Dec 15th-17th, Colorado:
Everyone I met and spoke with had the same thing on their mind. Had you had your trip to Colorado planned for a while? Yes. Been worried about the lack of snow this winter? Yes. How'd you feel about the three feet of snow that fell the 8th-10th? Thank G**. Well, that's not quite true. Two die-hard snowboarders were a little disappointed the three feet didn't fall this weekend, but other than that it was 100% Pure Unadulterated Relieft.
Colorado has been dry this winter, especially compared to last winter which started off with a bang and kept pretty much a-rollin' right into spring. It was such a good snow year that when Sandra and I ventured into the high country for our "minimoon" in late August, the normally brown late summer landscape was deep green. Lush fields gave way to verdant forests and deep running creeks. It might as well have been June. Nature has since made up for this abundance though: since September, the watchword west of the Mississippi has been "dry." Even going into November, when the jet normally fluxes down out of Canada into a zonal flow and brings the welcome first precipitations of winter to the high country, it's been dry. So for us early ski-trip planners, a worry set in. How can we make three days of it when the ski resorts have four, five, six manmade snow runs open? Is Breckenridge really charging $79 for that crap?
But just as all good things must come to an end, so must all bad things. And two weekends ago, the weather pattern broke, and broke hard. Northern Colorado didn't get the best of it- Wolf Creek down toward Pagosa Springs averaged over a foot of snow per day from December 1st to 10th, and even now is skiing on a base (100 inches) that is deeper than most ski resorts in northern CO have received in total snowfall this year (90 inches total at Loveland). But three feet is nothing to sneeze at, and the ski resorts seized the opportunity. By this weekend, most of the resorts had close to 75% of their terrain open.
Over three days, I skied three consecutive resorts in what passed for good-but-still early season conditions: Copper on Saturday, Breckenridge on Sunday, Loveland on Monday. The following notes are delivered with the caveat that it is early season skiing, so it may need to be qualified for mid-winter conditions, but here is how I saw things coming out over the three days:
1) Copper. Saturday morning. Cold, what would pass on the east coast as brutal cold (minus 9 at eight a.m.) but in the dry air of the Rocky Mountains was manageable (so long as there wasn't any wind). Despite three days of forecasted high winds, the winds at Copper were light, and I was told that this was the case at Vail as well.
Copper can be classified as: long runs, good intermediate pitches, but on the longest good intermediate runs a bit overskied and rubbed down to the snowmaking base, making for fast and slippery eastern-style skiing. The Timberline Express area has less snowmaking and a little more dispersal of crowds though, and is a little higher up, so it holds the softer snow better. The bowls up top- what few were open- were comparatively lightly skied. Despite having only three feet of snow, there were very few rocks showing through and only a few baby pine trees. Copper is the place to be if you want to find some good snow on the ungroomed early season. The novice terrain is also something to behold. One chair for novice skiers runs all the way to a notch between the two highest peaks, affording beginners a grandeur normally reserved for the toughest of skiers. The steepest pitches tend to be relatively short at Copper, what keeps the black diamonds there are the unrelenting mogul fields. Try running a top-to-bottom 1,300 foot vertical (or more) mogul field your first day out and you'll see what I meant. I can only imagine how magnificent Copper is when all the bowls are open.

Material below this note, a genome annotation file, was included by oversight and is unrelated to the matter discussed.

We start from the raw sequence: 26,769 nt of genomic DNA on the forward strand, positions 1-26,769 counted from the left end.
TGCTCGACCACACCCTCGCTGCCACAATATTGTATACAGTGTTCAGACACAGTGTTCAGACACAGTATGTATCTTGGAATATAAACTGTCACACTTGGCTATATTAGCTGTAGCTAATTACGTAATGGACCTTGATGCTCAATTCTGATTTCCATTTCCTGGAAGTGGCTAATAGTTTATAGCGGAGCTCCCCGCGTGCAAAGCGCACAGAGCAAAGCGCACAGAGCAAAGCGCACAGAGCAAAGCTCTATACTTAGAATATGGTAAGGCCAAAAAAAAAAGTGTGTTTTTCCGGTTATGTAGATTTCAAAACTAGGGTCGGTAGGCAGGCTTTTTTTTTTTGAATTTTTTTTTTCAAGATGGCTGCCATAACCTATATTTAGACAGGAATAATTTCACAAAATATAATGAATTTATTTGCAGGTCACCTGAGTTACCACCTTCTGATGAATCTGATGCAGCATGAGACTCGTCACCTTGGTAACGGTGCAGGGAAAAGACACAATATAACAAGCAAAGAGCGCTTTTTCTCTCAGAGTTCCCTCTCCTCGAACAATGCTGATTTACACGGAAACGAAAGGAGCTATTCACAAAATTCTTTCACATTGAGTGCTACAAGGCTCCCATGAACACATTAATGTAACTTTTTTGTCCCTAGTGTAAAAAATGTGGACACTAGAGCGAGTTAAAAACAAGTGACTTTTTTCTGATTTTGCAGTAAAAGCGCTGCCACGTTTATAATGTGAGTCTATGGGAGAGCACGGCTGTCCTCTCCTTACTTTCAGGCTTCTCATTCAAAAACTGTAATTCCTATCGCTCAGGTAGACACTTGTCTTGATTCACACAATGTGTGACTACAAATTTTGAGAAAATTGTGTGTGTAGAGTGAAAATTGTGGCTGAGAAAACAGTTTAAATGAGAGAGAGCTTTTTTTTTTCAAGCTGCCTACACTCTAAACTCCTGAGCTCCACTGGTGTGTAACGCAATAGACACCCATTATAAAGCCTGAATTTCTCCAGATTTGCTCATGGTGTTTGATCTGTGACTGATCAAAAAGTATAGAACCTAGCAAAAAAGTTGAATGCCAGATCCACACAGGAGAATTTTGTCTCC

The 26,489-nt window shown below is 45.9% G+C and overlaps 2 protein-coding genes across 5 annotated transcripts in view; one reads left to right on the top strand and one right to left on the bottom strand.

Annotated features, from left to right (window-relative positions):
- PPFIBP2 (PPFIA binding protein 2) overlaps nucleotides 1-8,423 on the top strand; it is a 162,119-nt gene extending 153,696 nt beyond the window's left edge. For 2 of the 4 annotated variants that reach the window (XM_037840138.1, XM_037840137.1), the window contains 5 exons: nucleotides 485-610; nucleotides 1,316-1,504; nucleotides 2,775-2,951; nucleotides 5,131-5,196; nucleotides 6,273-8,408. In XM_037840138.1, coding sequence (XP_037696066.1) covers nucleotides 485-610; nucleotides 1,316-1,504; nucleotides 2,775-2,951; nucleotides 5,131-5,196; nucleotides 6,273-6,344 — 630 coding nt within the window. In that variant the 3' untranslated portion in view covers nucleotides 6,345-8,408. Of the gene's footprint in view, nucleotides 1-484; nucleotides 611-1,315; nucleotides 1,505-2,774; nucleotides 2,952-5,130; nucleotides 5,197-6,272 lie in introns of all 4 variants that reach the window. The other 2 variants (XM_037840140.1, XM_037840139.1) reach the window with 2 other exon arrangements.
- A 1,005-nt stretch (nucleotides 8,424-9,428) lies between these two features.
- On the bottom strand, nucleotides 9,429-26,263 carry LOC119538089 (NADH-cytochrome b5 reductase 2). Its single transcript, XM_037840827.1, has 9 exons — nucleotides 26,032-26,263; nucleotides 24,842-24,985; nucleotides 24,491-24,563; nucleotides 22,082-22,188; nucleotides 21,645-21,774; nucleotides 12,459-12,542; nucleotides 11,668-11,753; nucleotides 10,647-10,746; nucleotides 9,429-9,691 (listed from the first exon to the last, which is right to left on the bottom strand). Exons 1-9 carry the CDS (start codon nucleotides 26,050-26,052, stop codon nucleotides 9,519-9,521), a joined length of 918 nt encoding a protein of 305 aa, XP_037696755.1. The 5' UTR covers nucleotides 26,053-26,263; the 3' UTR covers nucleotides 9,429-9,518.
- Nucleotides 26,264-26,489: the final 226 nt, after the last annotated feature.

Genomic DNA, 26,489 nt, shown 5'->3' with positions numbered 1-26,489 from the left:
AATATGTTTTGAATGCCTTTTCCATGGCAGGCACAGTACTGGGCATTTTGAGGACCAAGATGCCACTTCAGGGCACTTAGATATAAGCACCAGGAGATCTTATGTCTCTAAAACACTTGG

Copper gets high marks for advanced terrain, moderate marks for intermediate terrain (a bit overskied in my opinion), and high marks for novice terrain. Not a bad all-around resort; I can see why so many people like it.
2) Breckenridge. Breck surprises you because it is not as steep as you might think it's going to be before you get there. I had always been under the impression that this was a Taos/Jackson style tour-de-force, but I think I was mistaken. Most of the terrain there seems to be one mark higher than it should (eg blues should be greens, blue/blacks should be blues, blacks should be blue/blacks, etc).
You can also tell that Breck is skied more heavily than Copper. The key early season is looking at the condition of the ungroomed terrain. Whereas Copper generally had a good snow surface, the blacks and double-blacks were largely thin at Breck- off of Lift E, for instance, you really had to do your rock dance to pick your way down Inferno. It was fun, but it took some serious scouting to get through without the proverbial "tttthhhhccckkk" sound.
But don't get me wrong: Breck is VERY sweet and it is easy to see why it has such a big following. The groomers were by far the best groomers I've seen in CO (though I haven't skied Vail yet). One secret to Breck seems to be that if you're an intermediate, ski the odd-numbered peaks (Peaks 7 and 9) and skip the even-numbered peaks (8 and 10): 8 is pretty crowded, 10 is windblown. Seven is absolutely magnificent intermediate terrain, and the groomers on 9- while somewhat flat- are spectacular.
For advance skiers, lift 6 and the Horseshoe Bowl are absolute musts. Now, as a warning: Breck is cold. It catches a lot of wind and much of their above-treeline skiing is wind-blown, so conditions are tough both as far as snow goes and as far as frostbite goes. It was windy at Breck when it was calm at Copper and Vail. However, Lift 6 and Horseshoe Bowl seem to get shelter from the prevailing winds off the Ten Mile Range, and attract a lot of fluttering powder down into their quiet shoulders. Ergo, the snow off Lift 6 and into the Horseshoe Bowl was unbelievable. Lift 6 was generally soft with scattered powder- work your way west of the lift. But Horseshoe was even more amazing. On a day when there hadn't been a snowstorm in a week, I skied three consecutive runs through 3-5 inches of fresh powder, all blown in off the surrounding peaks, so your tracks were covered each time.